At CIRIS, we aim to equip students and scholars in Cambridge and beyond with a robust and nuanced appreciation for the role of religion in international politics that they will take with them into their future research and/or practice around the world. To this end, we host public lectures, academic seminars, and other events. We are also pursuing research projects that draw on the contributions of Cambridge-based academics.

Engaging the public

We use our platform at Cambridge to influence the public conversation on matters of faith and politics—in the UK and around the world. CIRIS enjoys strong links to key governments, media outlets, religious groups, NGOs, civic leaders, and scholars. We want our website and social media platforms to provide a dynamic space for disseminating and discussing the contributions of our staff, associates, and partners.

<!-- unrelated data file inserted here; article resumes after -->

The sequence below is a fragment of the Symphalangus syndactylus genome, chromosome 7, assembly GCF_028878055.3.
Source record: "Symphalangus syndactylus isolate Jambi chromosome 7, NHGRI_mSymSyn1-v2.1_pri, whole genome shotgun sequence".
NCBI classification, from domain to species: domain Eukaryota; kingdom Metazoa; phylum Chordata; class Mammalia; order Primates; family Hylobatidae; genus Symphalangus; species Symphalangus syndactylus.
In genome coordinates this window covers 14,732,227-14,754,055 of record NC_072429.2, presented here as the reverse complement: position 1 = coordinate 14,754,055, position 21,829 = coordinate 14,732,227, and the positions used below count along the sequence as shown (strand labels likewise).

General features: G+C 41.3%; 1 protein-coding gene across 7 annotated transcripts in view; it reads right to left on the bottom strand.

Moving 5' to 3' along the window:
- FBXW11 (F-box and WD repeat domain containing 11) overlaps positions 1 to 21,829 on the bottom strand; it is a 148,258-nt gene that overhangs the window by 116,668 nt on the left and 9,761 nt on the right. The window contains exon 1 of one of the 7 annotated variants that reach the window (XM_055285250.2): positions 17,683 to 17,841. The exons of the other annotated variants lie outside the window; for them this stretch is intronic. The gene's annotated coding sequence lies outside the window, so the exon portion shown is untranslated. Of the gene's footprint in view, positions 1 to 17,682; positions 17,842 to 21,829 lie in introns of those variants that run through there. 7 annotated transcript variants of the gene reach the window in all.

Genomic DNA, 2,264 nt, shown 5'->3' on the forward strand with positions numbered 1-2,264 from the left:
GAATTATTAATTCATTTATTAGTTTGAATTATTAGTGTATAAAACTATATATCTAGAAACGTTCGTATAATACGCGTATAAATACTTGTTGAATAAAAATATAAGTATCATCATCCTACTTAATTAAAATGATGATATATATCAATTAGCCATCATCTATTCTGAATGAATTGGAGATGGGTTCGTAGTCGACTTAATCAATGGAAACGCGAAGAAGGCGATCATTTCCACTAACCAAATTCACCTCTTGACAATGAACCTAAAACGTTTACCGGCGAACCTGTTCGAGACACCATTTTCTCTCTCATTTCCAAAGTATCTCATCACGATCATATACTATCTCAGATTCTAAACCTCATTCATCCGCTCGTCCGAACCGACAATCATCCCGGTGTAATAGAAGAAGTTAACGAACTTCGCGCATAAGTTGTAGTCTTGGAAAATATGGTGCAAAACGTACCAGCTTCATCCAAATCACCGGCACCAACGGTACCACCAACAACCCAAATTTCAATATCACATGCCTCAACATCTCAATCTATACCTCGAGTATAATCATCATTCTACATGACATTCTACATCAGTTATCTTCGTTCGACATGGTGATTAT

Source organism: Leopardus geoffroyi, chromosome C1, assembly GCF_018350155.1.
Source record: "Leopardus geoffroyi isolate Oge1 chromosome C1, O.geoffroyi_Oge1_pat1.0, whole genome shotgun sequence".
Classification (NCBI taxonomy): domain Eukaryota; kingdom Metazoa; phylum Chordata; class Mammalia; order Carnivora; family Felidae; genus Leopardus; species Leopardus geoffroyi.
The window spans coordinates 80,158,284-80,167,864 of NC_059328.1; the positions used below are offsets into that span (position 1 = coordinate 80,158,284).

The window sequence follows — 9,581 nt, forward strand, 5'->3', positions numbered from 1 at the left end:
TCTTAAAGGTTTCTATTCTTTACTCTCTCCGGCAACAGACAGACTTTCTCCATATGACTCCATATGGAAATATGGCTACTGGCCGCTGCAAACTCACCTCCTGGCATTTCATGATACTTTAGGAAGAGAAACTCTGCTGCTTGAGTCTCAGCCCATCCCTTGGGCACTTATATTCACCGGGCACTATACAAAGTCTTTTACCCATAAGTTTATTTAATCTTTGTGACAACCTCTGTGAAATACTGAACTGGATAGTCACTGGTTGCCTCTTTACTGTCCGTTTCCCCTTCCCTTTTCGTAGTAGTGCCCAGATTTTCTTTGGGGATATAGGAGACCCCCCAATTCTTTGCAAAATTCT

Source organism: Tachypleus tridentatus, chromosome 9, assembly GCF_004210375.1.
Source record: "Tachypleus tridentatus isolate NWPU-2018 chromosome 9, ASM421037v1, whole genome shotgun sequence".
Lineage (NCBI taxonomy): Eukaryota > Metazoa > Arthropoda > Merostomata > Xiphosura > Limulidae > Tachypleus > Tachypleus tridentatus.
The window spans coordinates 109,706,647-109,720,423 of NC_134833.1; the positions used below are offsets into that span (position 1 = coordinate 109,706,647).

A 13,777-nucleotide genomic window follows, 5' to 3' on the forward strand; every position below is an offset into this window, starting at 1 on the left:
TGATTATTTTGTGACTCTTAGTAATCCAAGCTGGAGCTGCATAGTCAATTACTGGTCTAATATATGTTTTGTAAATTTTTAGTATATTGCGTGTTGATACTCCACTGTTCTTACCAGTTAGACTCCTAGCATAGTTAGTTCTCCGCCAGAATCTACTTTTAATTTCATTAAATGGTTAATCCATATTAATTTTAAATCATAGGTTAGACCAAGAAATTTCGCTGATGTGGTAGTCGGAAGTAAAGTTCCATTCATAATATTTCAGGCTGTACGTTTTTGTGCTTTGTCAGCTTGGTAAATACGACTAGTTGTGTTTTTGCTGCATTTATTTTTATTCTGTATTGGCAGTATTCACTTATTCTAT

Supporting diplomats

CIRIS serves as the secretariat for the Transatlantic Policy Network on Religion and Diplomacy (TPNRD). We facilitate communication, coordination, and collaboration among this community of diplomats from Europe and North America who have a responsibility for religion-related issues within their respective foreign ministries. The work of the TPNRD secretariat is generously supported by the Henry Luce Foundation.